In Latin America, a black person with a foreign passport and Euros, British Pounds, or American or Canadian dollars is treated as an honorary “white” person.It's been all over the news and social media, reports of one incident after another; innocent and unarmed black men and women accosted and even attacked by the police for minding their own business— “living while black.” He could be moving into a new apartment, she could be napping in her college dormitory lounge, or checking out of an Air B&B facility. I too can tell stories of being racially profiled, although not as aggressively as what has been outlined in the news.
No matter how much I try to fit in with Latin-American black folks, they too see me as an American first and a black person second.
I once got into a discussion with a recent black immigrant from Cuba who asked why blacks in the U.S. refer to themselves as “African Americans” and not simply “Americans.” All I could say in response was, “you just wait until you've been in the U.S. for a while, and especially when your children get big enough! Here we are seen as black people first, and Americans second.
Receiving my advanced Spanish Certificate at the El Sol Escuela de Español (The Sun Spanish School) in Lima, Perú.I myself have been to Cuba and eight other Spanish-speaking countries, and the main thing that I notice is how much better I'm treated. People see me as an American first, and a black person second. No one fears me or crosses the street when they see me coming, and even cops of all people, made me feel welcome.
Chillin' like a villain in my Havana, Cuba home-stay
I can recall only one minor incident in Lima, Perú when I was profiled and followed at a distance in a music store. I called the man over and asked him to help me find the items I was looking for. After collecting all that I wanted, he escorted me back to the register and rung me up. I then thanked him for his first class customer service (sarcasm). I believe this store clerk or manager thought I was Afro Peruvian. Had I gotten cute and flashed my American passport, my black skin would have, “poof,” vanished.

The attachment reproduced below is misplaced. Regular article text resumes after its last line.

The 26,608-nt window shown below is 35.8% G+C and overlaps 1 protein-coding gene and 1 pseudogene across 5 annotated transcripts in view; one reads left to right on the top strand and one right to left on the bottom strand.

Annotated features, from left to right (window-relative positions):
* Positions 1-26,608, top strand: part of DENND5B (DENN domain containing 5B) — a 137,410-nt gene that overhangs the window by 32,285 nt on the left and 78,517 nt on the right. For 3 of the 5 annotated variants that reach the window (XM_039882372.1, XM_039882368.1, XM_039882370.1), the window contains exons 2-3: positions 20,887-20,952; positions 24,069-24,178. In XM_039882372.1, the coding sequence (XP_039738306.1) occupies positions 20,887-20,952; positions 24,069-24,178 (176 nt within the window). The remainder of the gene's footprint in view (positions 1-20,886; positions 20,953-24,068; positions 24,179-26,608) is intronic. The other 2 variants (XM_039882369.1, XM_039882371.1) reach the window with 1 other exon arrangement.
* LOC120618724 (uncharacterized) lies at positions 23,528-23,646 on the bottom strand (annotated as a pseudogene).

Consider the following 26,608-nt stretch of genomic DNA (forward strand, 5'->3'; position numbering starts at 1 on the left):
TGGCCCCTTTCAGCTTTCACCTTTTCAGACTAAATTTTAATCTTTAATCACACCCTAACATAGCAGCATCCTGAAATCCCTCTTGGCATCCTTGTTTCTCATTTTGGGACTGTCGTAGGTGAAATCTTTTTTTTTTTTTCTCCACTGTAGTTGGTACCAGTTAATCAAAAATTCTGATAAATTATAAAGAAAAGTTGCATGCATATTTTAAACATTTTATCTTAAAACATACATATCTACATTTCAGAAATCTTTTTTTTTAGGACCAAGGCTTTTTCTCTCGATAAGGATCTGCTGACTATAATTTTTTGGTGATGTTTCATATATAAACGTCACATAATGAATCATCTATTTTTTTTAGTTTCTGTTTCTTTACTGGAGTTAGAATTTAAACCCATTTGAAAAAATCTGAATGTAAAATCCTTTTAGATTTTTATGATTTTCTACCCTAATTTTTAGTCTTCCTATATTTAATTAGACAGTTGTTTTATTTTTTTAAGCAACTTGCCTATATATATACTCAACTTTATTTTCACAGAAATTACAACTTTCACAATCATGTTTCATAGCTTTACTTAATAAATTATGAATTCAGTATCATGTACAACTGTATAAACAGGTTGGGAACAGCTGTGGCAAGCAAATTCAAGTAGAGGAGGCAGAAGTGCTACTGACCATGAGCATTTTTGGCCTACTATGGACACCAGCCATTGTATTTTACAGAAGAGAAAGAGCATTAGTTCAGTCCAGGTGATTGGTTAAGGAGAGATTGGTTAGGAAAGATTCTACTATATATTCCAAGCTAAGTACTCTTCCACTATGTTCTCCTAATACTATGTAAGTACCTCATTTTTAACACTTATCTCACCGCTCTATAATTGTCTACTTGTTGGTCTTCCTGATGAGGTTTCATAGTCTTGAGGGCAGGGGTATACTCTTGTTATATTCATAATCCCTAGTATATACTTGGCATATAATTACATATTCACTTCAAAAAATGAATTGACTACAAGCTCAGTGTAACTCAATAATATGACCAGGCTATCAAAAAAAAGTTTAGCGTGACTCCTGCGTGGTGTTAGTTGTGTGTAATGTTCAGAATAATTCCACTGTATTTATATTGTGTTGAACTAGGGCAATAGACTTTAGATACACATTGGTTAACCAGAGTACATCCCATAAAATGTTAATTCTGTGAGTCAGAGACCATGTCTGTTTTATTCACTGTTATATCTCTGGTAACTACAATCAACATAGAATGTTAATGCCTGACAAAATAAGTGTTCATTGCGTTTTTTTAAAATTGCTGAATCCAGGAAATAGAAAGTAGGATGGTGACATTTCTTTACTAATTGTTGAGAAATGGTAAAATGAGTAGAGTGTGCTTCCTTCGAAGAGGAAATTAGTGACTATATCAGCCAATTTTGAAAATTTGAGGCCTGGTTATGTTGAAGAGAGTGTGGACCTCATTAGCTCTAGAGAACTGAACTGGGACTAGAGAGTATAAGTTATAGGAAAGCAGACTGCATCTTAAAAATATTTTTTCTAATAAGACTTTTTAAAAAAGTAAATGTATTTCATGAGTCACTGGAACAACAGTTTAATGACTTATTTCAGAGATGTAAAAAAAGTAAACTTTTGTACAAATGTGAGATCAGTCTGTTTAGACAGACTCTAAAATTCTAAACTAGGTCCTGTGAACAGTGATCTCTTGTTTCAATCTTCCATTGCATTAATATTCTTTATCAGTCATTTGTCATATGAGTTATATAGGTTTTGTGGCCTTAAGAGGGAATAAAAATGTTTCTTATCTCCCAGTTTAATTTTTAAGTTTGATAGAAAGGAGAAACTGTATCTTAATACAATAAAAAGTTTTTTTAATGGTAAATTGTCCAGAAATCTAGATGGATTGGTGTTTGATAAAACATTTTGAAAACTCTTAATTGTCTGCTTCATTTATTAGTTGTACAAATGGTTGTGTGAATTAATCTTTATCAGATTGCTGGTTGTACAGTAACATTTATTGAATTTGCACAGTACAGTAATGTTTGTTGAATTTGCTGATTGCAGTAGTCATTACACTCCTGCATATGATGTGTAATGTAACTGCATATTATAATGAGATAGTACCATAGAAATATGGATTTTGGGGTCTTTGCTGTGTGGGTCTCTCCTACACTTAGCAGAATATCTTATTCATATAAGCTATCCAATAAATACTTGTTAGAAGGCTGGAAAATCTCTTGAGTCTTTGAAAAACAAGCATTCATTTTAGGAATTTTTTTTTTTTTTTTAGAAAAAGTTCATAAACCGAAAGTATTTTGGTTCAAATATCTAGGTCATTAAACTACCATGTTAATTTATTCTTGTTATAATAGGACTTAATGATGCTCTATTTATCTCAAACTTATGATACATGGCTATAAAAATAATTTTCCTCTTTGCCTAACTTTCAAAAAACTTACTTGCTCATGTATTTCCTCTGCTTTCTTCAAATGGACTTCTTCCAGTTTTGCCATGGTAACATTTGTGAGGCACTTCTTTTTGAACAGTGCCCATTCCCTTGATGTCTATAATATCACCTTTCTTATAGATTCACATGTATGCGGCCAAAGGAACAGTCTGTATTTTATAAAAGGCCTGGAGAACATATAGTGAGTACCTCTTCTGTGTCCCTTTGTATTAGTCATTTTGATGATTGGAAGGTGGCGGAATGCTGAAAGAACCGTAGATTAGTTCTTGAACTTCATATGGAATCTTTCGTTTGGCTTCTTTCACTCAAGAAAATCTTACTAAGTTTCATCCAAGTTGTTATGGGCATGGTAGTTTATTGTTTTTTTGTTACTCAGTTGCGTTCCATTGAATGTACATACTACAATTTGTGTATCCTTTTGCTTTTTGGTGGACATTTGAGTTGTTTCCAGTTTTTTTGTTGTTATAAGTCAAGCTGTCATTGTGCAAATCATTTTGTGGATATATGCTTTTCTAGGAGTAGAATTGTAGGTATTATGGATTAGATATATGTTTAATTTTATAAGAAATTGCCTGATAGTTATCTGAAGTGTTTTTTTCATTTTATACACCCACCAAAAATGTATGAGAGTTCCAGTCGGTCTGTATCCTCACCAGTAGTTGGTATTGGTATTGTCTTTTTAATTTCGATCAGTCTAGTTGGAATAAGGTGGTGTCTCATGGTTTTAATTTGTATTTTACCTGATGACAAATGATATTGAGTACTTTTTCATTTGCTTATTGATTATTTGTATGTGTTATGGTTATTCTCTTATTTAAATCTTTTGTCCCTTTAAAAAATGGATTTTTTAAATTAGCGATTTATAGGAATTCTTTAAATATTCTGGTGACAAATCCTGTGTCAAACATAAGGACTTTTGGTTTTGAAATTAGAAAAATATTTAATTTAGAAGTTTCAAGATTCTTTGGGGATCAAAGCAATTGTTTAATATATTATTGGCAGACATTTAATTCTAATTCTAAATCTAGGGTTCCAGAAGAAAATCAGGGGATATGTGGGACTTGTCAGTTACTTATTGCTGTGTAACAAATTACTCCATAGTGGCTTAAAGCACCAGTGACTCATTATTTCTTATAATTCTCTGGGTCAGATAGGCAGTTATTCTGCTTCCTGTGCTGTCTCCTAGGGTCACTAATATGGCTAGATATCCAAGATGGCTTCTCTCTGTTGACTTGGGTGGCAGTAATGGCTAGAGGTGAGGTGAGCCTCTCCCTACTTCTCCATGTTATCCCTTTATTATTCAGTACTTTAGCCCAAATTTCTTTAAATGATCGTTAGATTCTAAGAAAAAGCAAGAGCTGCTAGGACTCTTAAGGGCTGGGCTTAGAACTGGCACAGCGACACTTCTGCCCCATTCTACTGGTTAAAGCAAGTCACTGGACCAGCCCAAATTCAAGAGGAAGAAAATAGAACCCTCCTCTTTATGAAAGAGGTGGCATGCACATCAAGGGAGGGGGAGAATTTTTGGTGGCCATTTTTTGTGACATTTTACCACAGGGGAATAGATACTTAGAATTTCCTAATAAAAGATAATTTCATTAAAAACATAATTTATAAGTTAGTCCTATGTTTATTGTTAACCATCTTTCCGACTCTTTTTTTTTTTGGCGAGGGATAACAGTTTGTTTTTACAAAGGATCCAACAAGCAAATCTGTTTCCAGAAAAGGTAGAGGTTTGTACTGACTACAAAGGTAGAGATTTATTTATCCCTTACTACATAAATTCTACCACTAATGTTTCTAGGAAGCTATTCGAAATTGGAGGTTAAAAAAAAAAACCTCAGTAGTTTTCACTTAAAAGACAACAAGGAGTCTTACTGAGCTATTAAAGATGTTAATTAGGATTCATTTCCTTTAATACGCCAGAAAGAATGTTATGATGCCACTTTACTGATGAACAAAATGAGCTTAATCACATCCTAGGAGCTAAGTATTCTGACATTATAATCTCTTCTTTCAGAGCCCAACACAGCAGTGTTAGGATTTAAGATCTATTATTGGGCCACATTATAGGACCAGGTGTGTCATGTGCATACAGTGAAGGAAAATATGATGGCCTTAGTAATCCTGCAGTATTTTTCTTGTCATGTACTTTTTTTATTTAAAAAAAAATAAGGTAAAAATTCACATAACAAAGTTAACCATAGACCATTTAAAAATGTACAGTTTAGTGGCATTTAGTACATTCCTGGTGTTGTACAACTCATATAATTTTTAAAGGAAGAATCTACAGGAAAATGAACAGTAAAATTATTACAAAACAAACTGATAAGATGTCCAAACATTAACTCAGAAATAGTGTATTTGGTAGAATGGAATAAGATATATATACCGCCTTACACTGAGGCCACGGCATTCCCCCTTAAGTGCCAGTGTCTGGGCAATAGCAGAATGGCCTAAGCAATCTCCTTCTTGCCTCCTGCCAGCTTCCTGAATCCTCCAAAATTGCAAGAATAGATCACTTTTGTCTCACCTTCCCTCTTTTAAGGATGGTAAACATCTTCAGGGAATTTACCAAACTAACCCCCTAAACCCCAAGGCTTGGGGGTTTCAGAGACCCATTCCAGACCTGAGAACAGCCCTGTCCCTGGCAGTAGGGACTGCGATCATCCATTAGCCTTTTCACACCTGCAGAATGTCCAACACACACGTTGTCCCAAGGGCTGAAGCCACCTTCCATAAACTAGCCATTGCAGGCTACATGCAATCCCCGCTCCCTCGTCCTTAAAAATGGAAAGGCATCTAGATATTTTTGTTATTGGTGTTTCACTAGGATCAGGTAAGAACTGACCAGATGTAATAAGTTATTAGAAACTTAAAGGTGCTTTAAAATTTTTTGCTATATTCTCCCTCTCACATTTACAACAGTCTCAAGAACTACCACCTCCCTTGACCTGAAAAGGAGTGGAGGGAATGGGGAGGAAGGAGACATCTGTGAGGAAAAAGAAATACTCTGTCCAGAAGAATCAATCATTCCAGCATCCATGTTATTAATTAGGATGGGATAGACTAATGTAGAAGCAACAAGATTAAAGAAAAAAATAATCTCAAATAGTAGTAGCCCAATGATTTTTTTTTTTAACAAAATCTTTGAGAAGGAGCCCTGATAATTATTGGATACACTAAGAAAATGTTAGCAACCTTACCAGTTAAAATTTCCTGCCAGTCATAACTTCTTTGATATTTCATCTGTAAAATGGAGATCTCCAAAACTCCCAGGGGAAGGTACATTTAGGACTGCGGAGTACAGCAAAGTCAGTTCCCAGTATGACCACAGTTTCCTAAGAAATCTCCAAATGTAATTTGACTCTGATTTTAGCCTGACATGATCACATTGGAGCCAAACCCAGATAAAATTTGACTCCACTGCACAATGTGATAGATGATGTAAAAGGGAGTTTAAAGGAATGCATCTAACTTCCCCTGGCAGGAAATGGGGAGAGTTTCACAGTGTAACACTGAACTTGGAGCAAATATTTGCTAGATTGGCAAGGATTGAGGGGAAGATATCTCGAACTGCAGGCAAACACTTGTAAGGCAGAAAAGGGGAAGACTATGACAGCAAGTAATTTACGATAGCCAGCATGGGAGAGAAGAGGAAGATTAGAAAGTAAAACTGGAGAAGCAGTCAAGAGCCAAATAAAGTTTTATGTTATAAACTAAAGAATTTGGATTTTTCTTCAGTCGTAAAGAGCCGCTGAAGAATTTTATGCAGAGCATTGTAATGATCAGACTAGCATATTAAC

Passing through El Salvador
Yes; there is prejudice and racism in Latin America. The old adage, “if you are white, you are right—if you are brown, stick around—if you are black, stay back” is alive and well. But unlike the U.S., racism is subtle. The racism that I found appears to be economically related with the best paying jobs going to those primarily with the whitest skin even in predominately black and brown areas. What you won't find; however, with the exception of Brazil and Colombia, is police brutality and hate crimes against black folks.
Shopping in La Mitad Del Mundo, Ecuador
A friend, an entrepreneur, living in Perú with his Afro-Peruvian wife testifies repeatedly that with his income and education, he and his family get first-class treatment with race being inconsequential. He does not worry about his son being harassed or beaten by the police for little or no provocation. A Haitian friend living in Ecuador with his Ethiopian wife has experienced zero racism. In his city of Cuenca, he is well-known and well respected. People flock from all over the country and different parts of the world to attend his alternative medical clinic.
While being served fresh-squeezed orange juice in Mexico City, the police officers (left) are not even “thinking” about racial profiling.
I too get treated as an upper-class white person when in a Latin-American country; that is, until I steer away from tourist routes, which I usually try to do, and blend in with the local black community. One evening, I went shopping in a high-end shirt shop where none of the clerks wanted to talk to me because they assumed that “this black guy” didn't have the income to afford such merchandise.
Finally, I made my way to the owner who was intelligent enough to notice my foreign accent and the Muhammad Ali t-shirt that I was wearing. Suddenly, he exhibited a whole change in attitude; he saw an American (with a pocket full of money) first, and a black person second.